Categories and Products

It is important to pay attention to the various categories and products on your website or online store that receive repeat orders. 

If you’re able to notice purchase patterns within categories, you can then understand where your product strengths lie and what niche market you can capture.

For example, you may notice a certain design/pattern of a given product or a specific category of products performs significantly better than others in the same space. 

You can study what it is about these products or designs that appeals to your customers and expand your product line effectively.

Image by author: Graphite Note ABC analysis

Time Frame: Seasonal Sales

If you notice a specific period during which customers are more prone to place a second order, it may highlight a popular ‘season’ for that particular product to be in demand. You can also study how long it takes for customers to make a second purchase after their first, to gain an accurate account of your retention rates.

Is Your Marketing Effective?

Second purchases are a great indicator of which marketing tactics are effective in enticing your customers to remain loyal to your store. This is important as it can help you strategize methods to make your business grow further.

Analyzing Data

Collecting data of repeat customers can allow you to compare the different demographics you attract. You can compare two different customers, or simply compare two different purchases of the same customer to figure out how they are reacting to your marketing techniques and loyalty programs.

There is a lot of data to be collected and analyzed when it comes to e-commerce and the second purchase is perhaps the most important aspect to study.



Only 20% of first-time buyers are prone to making a second purchase. 

This may seem discouraging, but it is reassuring to know that once your customer has made a second purchase, they are more likely to repeatedly purchase similar products, forge a strong relationship with your brand, and recommend your products to friends and family.

Now that you have an understanding of why the second purchase is so important, you are all set to grow your business and find customers that will last forever!

Graphite Note strives to provide businesses with automated statistical models built with the help of predictive analytics to create a time-efficient, pro-tech solution to their data analysis needs. Models like customer segmentation, Cohort analysis of ABC analysis can help you greatly in identifying your customer groups, their behavior, and the best course of action for them.

The Power of Cohort Analysis

Cohort analysis is a helpful e-commerce tool to help you optimize your marketing and promotion efforts by focusing on customer experience and retention.

In simple terms, cohort analysis classifies customers into groups based on a common trait and tracks their behavior over time.

It looks at things such as the frequency with which your customers shop in your store, how long they stay, and how much they spend. Customers are typically grouped concerning their purchasing behaviors.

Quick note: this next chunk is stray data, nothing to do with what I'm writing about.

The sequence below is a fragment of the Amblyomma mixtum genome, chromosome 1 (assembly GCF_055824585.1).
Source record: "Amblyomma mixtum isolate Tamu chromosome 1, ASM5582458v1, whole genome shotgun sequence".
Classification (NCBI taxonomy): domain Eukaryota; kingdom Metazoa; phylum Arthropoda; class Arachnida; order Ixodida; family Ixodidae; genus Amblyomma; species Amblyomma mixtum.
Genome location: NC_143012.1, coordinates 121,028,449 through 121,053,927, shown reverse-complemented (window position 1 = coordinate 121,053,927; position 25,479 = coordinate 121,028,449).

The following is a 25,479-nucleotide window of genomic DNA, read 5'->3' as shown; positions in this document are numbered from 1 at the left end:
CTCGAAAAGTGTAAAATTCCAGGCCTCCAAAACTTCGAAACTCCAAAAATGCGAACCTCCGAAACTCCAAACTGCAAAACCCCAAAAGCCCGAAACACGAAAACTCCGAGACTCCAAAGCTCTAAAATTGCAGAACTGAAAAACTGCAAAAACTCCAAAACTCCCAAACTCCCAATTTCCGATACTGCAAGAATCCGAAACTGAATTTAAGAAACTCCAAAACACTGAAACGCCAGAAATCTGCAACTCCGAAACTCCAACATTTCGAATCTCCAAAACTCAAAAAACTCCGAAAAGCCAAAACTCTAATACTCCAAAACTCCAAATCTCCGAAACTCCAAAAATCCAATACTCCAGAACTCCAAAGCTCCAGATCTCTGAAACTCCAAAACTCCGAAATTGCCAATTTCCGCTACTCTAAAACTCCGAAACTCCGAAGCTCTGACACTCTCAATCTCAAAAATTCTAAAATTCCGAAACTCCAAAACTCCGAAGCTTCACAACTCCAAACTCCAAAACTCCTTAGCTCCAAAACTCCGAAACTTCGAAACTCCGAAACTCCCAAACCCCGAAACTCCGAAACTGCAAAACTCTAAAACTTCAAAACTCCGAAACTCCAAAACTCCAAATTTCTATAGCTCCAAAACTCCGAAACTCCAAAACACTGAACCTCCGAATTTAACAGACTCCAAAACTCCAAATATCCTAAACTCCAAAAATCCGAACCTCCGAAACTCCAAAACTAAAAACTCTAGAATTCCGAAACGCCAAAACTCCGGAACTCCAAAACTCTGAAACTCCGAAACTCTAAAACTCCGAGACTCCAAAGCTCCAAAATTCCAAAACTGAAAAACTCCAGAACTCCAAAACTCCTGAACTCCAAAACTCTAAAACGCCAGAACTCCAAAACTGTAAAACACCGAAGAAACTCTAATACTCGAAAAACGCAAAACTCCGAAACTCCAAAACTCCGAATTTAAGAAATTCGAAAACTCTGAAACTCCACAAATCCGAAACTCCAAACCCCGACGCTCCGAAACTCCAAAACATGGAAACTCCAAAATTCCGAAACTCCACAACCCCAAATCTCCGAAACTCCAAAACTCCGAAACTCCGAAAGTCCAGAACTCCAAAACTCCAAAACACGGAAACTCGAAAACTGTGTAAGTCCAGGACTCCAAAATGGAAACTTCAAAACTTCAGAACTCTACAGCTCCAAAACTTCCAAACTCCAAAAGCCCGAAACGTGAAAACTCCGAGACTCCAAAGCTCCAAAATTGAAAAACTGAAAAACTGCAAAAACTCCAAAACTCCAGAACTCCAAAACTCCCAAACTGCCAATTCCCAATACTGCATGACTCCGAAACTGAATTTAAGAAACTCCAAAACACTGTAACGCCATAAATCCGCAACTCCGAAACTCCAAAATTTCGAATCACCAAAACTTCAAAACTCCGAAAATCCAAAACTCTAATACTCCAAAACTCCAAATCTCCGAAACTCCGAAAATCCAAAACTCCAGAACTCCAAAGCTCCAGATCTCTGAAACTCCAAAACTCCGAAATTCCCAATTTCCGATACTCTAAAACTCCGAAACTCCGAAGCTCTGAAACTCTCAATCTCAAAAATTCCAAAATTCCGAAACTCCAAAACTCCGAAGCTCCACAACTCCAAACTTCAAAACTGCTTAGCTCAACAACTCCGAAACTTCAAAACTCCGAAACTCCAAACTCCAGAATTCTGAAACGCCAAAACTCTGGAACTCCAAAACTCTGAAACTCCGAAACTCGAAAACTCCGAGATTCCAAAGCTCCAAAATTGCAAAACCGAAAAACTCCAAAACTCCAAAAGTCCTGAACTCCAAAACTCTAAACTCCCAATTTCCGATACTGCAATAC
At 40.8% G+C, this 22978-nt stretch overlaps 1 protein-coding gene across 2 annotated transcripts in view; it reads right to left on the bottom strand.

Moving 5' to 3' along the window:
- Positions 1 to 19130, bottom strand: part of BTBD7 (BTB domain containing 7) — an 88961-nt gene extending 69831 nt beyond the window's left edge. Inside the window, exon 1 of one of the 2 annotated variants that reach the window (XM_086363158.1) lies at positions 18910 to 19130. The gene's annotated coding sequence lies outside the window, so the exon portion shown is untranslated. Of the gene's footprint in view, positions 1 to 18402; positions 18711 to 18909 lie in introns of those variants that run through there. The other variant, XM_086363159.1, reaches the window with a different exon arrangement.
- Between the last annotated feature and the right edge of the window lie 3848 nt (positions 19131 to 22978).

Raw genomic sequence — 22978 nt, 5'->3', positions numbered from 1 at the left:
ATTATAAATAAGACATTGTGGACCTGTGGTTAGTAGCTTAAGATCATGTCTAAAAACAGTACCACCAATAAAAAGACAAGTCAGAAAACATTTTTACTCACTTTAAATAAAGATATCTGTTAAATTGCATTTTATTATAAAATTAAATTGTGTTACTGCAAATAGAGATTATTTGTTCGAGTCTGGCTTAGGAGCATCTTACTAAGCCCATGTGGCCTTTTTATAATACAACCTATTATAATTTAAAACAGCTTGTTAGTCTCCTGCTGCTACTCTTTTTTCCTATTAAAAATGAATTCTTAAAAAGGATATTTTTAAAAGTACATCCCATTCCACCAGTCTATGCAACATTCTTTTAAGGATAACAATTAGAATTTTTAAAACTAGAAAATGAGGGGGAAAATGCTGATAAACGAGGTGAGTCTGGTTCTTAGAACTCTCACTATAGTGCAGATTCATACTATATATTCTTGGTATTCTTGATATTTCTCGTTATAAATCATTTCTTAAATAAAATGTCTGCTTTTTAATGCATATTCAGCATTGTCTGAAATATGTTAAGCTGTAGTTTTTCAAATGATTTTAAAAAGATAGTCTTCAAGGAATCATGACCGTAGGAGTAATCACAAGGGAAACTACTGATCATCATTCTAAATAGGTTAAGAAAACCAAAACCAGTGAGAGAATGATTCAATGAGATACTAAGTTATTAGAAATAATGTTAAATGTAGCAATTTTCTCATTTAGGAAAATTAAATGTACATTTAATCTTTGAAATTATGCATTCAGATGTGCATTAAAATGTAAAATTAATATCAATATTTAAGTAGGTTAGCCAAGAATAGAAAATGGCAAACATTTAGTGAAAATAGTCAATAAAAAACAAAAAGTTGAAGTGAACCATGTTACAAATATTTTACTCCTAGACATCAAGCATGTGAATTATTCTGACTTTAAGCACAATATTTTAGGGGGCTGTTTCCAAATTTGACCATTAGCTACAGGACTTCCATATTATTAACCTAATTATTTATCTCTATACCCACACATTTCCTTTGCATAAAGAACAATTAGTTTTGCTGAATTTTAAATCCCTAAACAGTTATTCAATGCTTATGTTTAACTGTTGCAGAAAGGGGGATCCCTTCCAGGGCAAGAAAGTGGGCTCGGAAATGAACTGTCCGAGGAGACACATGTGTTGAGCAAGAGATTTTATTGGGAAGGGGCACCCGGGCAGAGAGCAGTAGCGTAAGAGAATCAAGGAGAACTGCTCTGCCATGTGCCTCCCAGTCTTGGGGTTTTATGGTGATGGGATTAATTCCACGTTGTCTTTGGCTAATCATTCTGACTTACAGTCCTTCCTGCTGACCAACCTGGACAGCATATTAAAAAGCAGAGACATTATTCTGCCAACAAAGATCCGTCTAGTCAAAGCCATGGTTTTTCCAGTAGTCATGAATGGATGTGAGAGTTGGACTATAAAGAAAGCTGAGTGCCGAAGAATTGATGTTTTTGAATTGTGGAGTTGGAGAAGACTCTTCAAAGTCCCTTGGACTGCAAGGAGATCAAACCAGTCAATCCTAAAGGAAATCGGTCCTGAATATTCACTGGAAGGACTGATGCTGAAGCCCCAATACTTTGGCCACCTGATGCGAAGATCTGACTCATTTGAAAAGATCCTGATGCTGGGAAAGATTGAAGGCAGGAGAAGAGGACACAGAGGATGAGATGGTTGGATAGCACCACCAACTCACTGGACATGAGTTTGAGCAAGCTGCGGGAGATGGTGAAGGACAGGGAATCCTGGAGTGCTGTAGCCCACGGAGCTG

For example, customers can be grouped according to the type of campaign that converted them, the first product they ever bought from you, or even something as straightforward as conversion time.

What Is a Cohort and What Is Its Role in E-Commerce?

In e-commerce, a cohort is a group of customers grouped based on a commonly shared characteristic over a period of time.

Here are some specific examples:

● Customers acquired via Instagram ads.

● Customers who purchased after a free trial.

● Customers who returned over the past three months.

Essentially, people can be grouped based on similar behavior exhibited over a specific amount of time. Cohort analysis looks at the ‘customer’ not just as one single entity with similar tastes and buying habits but as a diverse group of people with varied behaviors. Once you’ve pinpointed significant patterns and trends with regard to customer behavior, you will be able to formulate marketing campaigns targeting these specific groups.

This is often a better approach than launching a singular marketing campaign targeted towards a very broad audience and wishing it would land on the right people that you can convert as customers.

Types of Cohorts

  1. Acquisition Cohorts

These are groups divided by when they signed up for your product. For example, you can break down cohorts according to their sign-up date on your e-commerce app. You’ll then be able to measure retention by how long they continue to use your app since their sign-up date.

  1. Retention Cohorts

This helps you understand the percentage of users retained on your app until a certain, defined day. User retention can also be measured by how often and how regularly or rarely they come back to use your app or browse your online store.

  1. Behavioral Cohorts

These are groups divided based on the behaviors they exhibit within your app over a certain period of time. ‘Behaviors’ can refer to any number of actions performed within an app or site, such as sharing a photo, posting something, liking something, etc. You can then look at how long these cohorts are retained after performing such actions.

Photo by Sharon McCutcheon on Unsplash

How Does Cohort Analysis Help E-Commerce Businesses?

Predicts Future Customer Behavior

Cohort analysis is very helpful in terms of predicting customer behavior. Because you have specific data that allows you to target potential customers with localized efforts (ads, promos), it allows you to convert leads to customers.